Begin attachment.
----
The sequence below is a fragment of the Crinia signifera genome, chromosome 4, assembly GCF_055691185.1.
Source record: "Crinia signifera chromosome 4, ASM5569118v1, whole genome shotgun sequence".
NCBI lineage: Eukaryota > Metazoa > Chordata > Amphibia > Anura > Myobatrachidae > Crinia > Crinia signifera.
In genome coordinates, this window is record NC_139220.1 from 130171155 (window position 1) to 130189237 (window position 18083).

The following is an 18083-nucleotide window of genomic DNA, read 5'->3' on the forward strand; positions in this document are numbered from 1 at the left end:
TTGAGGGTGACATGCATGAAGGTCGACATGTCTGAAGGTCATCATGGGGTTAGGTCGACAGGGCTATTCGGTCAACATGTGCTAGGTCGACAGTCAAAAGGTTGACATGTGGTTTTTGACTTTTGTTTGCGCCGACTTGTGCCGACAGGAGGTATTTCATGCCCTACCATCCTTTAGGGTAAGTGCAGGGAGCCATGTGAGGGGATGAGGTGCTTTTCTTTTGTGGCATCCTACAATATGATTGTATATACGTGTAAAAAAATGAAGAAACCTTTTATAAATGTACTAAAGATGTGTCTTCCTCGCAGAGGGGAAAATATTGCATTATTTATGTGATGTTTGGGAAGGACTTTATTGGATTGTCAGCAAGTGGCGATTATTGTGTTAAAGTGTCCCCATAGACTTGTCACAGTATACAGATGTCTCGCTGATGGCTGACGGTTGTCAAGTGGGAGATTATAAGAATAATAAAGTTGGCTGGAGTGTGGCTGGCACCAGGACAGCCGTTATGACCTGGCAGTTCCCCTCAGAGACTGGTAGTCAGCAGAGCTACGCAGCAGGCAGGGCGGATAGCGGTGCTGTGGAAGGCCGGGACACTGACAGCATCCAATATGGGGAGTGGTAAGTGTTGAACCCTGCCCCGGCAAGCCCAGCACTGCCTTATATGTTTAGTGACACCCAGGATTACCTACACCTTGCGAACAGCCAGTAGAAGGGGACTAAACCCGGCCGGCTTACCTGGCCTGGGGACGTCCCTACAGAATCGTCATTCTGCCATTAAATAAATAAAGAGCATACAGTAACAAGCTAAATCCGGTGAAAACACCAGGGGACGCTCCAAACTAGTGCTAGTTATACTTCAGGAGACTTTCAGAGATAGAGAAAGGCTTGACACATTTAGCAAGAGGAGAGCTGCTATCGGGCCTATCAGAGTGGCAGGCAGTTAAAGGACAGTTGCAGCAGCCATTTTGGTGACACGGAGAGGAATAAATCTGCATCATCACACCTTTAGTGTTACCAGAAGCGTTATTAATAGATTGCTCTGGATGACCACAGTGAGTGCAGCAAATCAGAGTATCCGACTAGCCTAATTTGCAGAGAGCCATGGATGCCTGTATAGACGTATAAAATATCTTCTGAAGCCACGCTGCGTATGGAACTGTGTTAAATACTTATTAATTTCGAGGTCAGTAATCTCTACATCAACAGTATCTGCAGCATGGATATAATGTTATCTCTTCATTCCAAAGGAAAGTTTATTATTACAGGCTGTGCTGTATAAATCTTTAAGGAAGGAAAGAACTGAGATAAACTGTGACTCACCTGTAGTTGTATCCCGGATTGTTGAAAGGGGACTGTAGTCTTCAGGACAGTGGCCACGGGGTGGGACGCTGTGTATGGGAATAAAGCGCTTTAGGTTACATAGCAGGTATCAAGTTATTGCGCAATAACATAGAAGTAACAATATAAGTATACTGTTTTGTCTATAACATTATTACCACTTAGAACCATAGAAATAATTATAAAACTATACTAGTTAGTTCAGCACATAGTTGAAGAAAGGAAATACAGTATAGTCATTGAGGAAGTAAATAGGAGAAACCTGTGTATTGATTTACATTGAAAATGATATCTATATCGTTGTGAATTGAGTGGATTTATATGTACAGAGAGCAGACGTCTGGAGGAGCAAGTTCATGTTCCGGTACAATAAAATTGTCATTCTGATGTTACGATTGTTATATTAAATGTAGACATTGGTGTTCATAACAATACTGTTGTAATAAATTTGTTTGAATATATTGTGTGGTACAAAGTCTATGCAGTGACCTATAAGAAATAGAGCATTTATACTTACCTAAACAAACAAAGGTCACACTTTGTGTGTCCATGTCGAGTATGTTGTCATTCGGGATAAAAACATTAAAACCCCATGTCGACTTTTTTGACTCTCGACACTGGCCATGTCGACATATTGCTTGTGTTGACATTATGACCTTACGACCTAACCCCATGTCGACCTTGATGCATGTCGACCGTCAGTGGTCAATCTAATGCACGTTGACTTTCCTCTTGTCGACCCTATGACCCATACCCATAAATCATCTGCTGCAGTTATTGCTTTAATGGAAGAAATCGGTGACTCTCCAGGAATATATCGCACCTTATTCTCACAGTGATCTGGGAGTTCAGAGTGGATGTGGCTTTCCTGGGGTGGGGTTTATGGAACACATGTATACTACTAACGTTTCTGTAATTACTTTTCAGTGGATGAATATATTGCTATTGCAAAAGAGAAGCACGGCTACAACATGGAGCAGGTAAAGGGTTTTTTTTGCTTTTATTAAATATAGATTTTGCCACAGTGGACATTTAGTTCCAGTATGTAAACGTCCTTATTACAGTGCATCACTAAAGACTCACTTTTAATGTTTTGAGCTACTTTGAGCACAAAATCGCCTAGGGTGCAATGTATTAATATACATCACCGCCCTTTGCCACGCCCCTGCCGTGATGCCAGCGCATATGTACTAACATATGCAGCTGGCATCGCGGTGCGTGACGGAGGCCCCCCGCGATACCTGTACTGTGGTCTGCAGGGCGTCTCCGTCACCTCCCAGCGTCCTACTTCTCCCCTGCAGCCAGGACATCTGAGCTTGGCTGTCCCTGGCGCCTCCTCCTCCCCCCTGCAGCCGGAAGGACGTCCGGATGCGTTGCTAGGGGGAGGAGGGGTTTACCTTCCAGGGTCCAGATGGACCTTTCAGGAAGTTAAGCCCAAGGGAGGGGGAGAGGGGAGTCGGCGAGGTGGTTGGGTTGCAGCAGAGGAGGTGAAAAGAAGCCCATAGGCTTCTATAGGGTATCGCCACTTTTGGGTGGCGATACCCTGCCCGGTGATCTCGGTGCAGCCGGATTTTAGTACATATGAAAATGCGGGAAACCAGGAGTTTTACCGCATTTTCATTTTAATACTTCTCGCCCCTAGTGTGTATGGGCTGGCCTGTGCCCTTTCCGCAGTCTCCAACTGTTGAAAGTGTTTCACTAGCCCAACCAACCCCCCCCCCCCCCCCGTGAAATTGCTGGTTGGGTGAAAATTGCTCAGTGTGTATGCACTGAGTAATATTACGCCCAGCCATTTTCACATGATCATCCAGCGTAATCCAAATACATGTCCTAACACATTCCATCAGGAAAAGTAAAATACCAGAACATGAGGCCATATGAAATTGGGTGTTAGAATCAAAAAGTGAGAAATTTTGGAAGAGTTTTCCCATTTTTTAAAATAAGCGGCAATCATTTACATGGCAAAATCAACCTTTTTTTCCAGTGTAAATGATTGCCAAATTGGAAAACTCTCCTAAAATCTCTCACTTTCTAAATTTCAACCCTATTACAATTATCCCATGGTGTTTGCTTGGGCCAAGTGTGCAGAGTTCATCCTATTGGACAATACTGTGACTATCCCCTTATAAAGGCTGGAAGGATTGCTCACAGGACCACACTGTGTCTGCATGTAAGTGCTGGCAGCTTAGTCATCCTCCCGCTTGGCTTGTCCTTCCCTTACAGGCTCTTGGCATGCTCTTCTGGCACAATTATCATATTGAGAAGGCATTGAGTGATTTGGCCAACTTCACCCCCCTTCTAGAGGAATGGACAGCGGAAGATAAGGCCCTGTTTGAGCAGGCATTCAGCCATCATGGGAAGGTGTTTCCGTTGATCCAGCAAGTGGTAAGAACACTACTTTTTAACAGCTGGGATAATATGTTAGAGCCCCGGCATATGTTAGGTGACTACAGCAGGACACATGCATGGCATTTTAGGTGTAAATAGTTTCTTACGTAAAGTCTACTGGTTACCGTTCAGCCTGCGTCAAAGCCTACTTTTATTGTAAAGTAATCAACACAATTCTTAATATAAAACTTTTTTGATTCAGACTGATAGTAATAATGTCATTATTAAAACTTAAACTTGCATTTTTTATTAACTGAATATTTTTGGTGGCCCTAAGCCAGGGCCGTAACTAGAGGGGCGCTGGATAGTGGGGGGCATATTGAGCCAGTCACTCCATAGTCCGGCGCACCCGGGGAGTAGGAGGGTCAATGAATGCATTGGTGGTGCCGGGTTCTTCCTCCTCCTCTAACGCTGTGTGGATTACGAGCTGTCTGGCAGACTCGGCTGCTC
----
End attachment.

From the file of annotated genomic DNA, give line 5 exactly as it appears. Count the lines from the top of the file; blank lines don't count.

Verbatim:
The following is an 18083-nucleotide window of genomic DNA, read 5'->3' on the forward strand; positions in this document are numbered from 1 at the left end: